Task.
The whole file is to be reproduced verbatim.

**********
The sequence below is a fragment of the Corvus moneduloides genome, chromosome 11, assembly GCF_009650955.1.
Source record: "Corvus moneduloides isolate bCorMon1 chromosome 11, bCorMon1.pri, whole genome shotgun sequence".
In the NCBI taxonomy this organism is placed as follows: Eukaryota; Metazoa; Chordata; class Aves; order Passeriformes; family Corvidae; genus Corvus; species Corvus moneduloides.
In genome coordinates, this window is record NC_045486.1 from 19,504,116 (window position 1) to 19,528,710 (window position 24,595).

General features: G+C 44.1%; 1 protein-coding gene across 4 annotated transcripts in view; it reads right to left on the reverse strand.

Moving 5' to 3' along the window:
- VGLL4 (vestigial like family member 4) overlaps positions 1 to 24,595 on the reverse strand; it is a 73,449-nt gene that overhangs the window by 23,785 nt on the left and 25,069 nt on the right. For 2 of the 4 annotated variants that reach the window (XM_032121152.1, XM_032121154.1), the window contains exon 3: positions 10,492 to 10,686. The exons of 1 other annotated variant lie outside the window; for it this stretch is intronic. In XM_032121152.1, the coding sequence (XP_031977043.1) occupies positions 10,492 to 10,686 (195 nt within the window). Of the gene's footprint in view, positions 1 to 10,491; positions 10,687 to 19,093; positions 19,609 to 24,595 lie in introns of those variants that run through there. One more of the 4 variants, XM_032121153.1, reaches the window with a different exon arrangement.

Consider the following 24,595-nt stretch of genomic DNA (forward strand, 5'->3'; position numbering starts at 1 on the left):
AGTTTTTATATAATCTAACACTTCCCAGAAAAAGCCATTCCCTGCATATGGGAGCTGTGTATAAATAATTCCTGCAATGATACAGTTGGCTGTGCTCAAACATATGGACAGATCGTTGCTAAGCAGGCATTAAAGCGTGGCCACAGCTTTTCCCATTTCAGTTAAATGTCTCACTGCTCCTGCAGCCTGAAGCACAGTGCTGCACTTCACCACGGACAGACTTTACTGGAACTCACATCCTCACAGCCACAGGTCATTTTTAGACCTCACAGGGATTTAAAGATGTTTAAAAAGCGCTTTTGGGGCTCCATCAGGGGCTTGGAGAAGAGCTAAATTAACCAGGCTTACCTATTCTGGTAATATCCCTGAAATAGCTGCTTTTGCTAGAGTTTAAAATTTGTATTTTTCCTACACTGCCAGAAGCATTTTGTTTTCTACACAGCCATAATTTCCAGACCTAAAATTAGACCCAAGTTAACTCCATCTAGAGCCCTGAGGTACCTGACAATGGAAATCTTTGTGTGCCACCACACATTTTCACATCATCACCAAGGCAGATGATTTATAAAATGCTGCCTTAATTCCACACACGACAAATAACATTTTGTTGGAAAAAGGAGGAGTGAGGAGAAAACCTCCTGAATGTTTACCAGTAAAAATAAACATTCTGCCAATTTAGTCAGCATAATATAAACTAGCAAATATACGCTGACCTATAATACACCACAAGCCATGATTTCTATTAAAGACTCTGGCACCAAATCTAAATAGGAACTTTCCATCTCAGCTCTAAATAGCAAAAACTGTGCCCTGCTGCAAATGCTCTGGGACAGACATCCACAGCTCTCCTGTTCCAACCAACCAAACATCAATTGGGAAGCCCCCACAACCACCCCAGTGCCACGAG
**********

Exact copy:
The sequence below is a fragment of the Corvus moneduloides genome, chromosome 11, assembly GCF_009650955.1.
Source record: "Corvus moneduloides isolate bCorMon1 chromosome 11, bCorMon1.pri, whole genome shotgun sequence".
In the NCBI taxonomy this organism is placed as follows: Eukaryota; Metazoa; Chordata; class Aves; order Passeriformes; family Corvidae; genus Corvus; species Corvus moneduloides.
In genome coordinates, this window is record NC_045486.1 from 19,504,116 (window position 1) to 19,528,710 (window position 24,595).

General features: G+C 44.1%; 1 protein-coding gene across 4 annotated transcripts in view; it reads right to left on the reverse strand.

Moving 5' to 3' along the window:
- VGLL4 (vestigial like family member 4) overlaps positions 1 to 24,595 on the reverse strand; it is a 73,449-nt gene that overhangs the window by 23,785 nt on the left and 25,069 nt on the right. For 2 of the 4 annotated variants that reach the window (XM_032121152.1, XM_032121154.1), the window contains exon 3: positions 10,492 to 10,686. The exons of 1 other annotated variant lie outside the window; for it this stretch is intronic. In XM_032121152.1, the coding sequence (XP_031977043.1) occupies positions 10,492 to 10,686 (195 nt within the window). Of the gene's footprint in view, positions 1 to 10,491; positions 10,687 to 19,093; positions 19,609 to 24,595 lie in introns of those variants that run through there. One more of the 4 variants, XM_032121153.1, reaches the window with a different exon arrangement.

Consider the following 24,595-nt stretch of genomic DNA (forward strand, 5'->3'; position numbering starts at 1 on the left):
AGTTTTTATATAATCTAACACTTCCCAGAAAAAGCCATTCCCTGCATATGGGAGCTGTGTATAAATAATTCCTGCAATGATACAGTTGGCTGTGCTCAAACATATGGACAGATCGTTGCTAAGCAGGCATTAAAGCGTGGCCACAGCTTTTCCCATTTCAGTTAAATGTCTCACTGCTCCTGCAGCCTGAAGCACAGTGCTGCACTTCACCACGGACAGACTTTACTGGAACTCACATCCTCACAGCCACAGGTCATTTTTAGACCTCACAGGGATTTAAAGATGTTTAAAAAGCGCTTTTGGGGCTCCATCAGGGGCTTGGAGAAGAGCTAAATTAACCAGGCTTACCTATTCTGGTAATATCCCTGAAATAGCTGCTTTTGCTAGAGTTTAAAATTTGTATTTTTCCTACACTGCCAGAAGCATTTTGTTTTCTACACAGCCATAATTTCCAGACCTAAAATTAGACCCAAGTTAACTCCATCTAGAGCCCTGAGGTACCTGACAATGGAAATCTTTGTGTGCCACCACACATTTTCACATCATCACCAAGGCAGATGATTTATAAAATGCTGCCTTAATTCCACACACGACAAATAACATTTTGTTGGAAAAAGGAGGAGTGAGGAGAAAACCTCCTGAATGTTTACCAGTAAAAATAAACATTCTGCCAATTTAGTCAGCATAATATAAACTAGCAAATATACGCTGACCTATAATACACCACAAGCCATGATTTCTATTAAAGACTCTGGCACCAAATCTAAATAGGAACTTTCCATCTCAGCTCTAAATAGCAAAAACTGTGCCCTGCTGCAAATGCTCTGGGACAGACATCCACAGCTCTCCTGTTCCAACCAACCAAACATCAATTGGGAAGCCCCCACAACCACCCCAGTGCCACGAG